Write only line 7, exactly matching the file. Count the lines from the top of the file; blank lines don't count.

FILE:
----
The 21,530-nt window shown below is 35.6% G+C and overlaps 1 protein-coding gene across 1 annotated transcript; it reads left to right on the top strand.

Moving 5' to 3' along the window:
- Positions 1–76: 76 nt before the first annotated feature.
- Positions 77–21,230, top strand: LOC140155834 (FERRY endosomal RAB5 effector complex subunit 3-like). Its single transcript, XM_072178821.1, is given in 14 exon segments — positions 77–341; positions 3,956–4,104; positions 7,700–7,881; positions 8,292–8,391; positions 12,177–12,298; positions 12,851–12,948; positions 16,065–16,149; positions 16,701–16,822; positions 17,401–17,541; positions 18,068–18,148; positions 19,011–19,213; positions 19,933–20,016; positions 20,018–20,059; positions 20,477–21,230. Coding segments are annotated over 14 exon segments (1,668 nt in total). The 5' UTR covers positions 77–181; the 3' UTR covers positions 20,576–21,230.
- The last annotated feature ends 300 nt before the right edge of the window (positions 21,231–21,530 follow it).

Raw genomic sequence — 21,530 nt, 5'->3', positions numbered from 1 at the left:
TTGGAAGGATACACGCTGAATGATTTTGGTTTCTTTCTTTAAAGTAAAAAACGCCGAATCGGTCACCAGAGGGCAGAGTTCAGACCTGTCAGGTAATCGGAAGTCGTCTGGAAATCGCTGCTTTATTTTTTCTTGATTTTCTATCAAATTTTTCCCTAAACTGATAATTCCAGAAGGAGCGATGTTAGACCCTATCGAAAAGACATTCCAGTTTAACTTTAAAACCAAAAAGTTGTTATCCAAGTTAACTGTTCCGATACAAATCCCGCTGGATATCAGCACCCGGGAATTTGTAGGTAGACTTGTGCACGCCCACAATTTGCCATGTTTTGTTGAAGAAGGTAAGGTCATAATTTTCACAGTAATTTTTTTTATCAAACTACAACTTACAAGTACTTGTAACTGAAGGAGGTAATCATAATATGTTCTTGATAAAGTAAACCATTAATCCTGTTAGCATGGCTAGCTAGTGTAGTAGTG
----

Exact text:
TTGGAAGGATACACGCTGAATGATTTTGGTTTCTTTCTTTAAAGTAAAAAACGCCGAATCGGTCACCAGAGGGCAGAGTTCAGACCTGTCAGGTAATCGGAAGTCGTCTGGAAATCGCTGCTTTATTTTTTCTTGATTTTCTATCAAATTTTTCCCTAAACTGATAATTCCAGAAGGAGCGATGTTAGACCCTATCGAAAAGACATTCCAGTTTAACTTTAAAACCAAAAAGTTGTTATCCAAGTTAACTGTTCCGATACAAATCCCGCTGGATATCAGCACCCGGGAATTTGTAGGTAGACTTGTGCACGCCCACAATTTGCCATGTTTTGTTGAAGAAGGTAAGGTCATAATTTTCACAGTAATTTTTTTTATCAAACTACAACTTACAAGTACTTGTAACTGAAGGAGGTAATCATAATATGTTCTTGATAAAGTAAACCATTAATCCTGTTAGCATGGCTAGCTAGTGTAGTAGTG